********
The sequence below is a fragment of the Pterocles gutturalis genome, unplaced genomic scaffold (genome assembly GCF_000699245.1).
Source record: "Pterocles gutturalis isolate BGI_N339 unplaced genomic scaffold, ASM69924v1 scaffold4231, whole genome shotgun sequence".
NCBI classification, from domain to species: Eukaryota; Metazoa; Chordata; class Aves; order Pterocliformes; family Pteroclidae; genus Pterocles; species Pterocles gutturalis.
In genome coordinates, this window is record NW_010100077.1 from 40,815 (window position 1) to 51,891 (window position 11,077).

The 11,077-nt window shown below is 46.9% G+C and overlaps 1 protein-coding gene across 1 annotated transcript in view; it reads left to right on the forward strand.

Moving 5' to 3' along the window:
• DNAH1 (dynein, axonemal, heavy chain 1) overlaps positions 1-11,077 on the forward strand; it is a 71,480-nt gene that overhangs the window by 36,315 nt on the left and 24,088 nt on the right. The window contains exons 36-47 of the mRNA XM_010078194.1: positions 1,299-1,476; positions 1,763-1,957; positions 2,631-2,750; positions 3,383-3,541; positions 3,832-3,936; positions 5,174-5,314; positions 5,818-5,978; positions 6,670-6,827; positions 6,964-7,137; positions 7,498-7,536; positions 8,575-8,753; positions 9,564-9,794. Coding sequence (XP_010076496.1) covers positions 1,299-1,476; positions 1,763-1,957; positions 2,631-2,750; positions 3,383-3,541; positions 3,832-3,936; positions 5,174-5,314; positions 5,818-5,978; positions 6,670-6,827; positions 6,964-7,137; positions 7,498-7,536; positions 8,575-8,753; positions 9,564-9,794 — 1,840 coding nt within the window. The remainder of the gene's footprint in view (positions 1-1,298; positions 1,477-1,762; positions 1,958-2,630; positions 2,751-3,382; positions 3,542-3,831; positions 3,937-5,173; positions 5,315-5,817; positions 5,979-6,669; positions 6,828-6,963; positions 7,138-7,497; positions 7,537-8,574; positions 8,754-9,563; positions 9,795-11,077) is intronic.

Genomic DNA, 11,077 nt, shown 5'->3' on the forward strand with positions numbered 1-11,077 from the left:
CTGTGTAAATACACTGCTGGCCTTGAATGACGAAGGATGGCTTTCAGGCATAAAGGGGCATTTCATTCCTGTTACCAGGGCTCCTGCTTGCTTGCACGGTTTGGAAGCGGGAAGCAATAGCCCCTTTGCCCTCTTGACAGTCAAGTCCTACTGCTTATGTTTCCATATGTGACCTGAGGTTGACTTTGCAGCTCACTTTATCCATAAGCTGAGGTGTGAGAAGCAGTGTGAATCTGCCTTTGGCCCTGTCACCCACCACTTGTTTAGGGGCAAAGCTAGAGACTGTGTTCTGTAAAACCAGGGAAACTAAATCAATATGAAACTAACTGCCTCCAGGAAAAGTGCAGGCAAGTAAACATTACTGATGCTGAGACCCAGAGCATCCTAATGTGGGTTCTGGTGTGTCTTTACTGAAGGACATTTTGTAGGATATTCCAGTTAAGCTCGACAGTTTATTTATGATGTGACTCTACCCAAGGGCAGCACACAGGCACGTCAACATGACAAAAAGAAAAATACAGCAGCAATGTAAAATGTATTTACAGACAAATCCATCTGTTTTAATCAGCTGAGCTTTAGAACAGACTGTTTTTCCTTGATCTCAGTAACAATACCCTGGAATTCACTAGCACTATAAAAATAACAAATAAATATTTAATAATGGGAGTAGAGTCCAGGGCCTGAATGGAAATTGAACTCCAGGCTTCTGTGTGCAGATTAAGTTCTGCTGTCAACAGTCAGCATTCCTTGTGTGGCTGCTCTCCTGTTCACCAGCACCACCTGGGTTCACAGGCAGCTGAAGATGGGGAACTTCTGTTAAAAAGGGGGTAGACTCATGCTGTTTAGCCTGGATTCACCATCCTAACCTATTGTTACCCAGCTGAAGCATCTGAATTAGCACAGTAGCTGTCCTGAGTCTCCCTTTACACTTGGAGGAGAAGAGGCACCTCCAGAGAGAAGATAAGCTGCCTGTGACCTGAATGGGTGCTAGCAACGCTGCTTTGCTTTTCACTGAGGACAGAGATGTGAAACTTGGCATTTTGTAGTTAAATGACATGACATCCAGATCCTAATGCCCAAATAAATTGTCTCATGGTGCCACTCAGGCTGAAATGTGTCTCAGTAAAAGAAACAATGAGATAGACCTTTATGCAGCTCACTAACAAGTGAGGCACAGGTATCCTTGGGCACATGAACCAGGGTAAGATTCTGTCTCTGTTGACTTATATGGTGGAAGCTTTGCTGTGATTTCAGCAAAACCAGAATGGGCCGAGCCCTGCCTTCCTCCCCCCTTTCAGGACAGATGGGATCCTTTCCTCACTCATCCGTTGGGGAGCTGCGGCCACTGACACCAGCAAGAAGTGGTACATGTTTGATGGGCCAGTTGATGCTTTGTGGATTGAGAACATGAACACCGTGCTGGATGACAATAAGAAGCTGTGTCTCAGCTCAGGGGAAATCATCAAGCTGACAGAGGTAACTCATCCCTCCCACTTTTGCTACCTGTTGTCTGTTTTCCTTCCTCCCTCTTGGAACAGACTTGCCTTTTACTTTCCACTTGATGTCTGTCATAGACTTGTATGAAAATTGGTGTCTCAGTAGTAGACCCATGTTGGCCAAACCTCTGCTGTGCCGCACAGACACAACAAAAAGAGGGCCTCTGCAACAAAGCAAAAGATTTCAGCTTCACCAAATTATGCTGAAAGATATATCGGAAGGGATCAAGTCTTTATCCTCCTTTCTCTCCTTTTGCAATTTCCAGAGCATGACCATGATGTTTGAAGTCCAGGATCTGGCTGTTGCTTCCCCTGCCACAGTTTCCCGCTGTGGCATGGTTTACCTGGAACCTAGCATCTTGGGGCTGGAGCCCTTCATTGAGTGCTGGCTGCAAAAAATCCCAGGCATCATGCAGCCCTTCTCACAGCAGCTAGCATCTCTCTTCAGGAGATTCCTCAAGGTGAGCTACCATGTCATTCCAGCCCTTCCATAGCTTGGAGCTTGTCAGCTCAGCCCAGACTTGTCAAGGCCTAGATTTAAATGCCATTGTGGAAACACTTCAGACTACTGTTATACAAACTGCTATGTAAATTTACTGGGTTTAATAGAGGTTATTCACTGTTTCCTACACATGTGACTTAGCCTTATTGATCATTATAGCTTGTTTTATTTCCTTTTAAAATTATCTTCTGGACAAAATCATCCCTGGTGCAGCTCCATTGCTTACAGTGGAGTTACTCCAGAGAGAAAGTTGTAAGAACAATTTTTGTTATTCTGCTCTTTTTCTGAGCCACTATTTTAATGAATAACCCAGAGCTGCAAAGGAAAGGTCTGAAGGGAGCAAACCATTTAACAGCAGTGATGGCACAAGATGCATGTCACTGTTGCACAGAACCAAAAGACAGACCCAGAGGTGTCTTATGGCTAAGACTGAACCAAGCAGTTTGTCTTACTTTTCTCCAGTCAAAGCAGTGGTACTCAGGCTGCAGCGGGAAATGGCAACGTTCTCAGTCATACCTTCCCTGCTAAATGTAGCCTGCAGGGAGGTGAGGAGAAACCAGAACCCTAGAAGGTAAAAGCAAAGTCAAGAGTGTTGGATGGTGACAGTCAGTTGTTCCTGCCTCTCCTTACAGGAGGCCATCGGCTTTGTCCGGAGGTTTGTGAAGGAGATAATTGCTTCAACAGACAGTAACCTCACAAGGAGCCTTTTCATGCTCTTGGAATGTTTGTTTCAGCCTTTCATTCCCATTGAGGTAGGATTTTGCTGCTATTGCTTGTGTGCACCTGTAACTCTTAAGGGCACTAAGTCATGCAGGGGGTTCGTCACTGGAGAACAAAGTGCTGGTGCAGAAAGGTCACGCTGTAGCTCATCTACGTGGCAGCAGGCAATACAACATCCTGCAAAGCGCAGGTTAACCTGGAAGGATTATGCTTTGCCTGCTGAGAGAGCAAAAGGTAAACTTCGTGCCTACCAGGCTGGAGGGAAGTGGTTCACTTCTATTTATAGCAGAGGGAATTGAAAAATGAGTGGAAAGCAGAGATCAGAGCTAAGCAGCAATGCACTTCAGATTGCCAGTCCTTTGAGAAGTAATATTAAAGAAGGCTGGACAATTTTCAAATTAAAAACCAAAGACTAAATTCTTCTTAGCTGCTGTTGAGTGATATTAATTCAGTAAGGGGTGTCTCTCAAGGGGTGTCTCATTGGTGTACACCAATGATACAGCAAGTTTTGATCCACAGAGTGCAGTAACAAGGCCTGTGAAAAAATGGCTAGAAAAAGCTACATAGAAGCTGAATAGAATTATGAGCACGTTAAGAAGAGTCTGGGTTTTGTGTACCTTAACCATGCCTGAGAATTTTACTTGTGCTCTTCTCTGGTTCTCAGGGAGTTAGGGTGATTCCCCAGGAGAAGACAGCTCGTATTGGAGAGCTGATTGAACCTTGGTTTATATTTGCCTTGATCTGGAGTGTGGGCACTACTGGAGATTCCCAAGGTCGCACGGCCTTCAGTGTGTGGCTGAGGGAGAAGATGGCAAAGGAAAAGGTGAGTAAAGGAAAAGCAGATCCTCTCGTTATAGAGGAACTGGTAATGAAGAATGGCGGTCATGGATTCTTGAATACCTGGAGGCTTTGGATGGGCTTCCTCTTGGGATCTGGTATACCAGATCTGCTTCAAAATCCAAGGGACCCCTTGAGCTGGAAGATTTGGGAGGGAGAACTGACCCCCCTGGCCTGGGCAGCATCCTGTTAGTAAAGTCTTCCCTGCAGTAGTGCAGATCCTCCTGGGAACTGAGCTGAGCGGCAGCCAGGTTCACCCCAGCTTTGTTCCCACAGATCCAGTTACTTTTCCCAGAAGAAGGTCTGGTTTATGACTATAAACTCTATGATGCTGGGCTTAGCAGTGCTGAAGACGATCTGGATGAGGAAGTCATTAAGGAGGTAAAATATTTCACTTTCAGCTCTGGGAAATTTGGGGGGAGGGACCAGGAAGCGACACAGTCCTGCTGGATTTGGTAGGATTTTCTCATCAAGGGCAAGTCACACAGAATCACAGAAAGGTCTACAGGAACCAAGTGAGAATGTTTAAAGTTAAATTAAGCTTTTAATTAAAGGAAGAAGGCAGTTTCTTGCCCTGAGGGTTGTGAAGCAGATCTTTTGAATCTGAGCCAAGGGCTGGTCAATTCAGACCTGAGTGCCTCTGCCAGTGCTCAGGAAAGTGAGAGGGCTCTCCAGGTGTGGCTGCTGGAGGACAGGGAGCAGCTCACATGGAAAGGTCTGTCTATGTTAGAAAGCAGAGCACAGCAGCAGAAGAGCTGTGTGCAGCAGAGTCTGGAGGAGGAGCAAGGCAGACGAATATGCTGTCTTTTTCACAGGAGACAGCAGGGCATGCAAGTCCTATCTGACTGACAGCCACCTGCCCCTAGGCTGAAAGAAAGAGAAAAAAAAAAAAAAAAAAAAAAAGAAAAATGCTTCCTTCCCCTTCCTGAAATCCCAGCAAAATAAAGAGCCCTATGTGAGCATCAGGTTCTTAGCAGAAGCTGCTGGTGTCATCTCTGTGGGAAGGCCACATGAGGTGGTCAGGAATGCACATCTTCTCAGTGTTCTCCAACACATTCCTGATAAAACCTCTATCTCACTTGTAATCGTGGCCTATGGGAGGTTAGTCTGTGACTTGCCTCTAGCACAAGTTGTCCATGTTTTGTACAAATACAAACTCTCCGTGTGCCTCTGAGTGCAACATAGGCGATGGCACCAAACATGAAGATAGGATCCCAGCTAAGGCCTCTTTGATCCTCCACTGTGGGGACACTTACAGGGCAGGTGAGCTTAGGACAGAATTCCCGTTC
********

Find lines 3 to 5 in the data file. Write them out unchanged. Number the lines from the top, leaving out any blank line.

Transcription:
NCBI classification, from domain to species: Eukaryota; Metazoa; Chordata; class Aves; order Pterocliformes; family Pteroclidae; genus Pterocles; species Pterocles gutturalis.
In genome coordinates, this window is record NW_010100077.1 from 40,815 (window position 1) to 51,891 (window position 11,077).

The 11,077-nt window shown below is 46.9% G+C and overlaps 1 protein-coding gene across 1 annotated transcript in view; it reads left to right on the forward strand.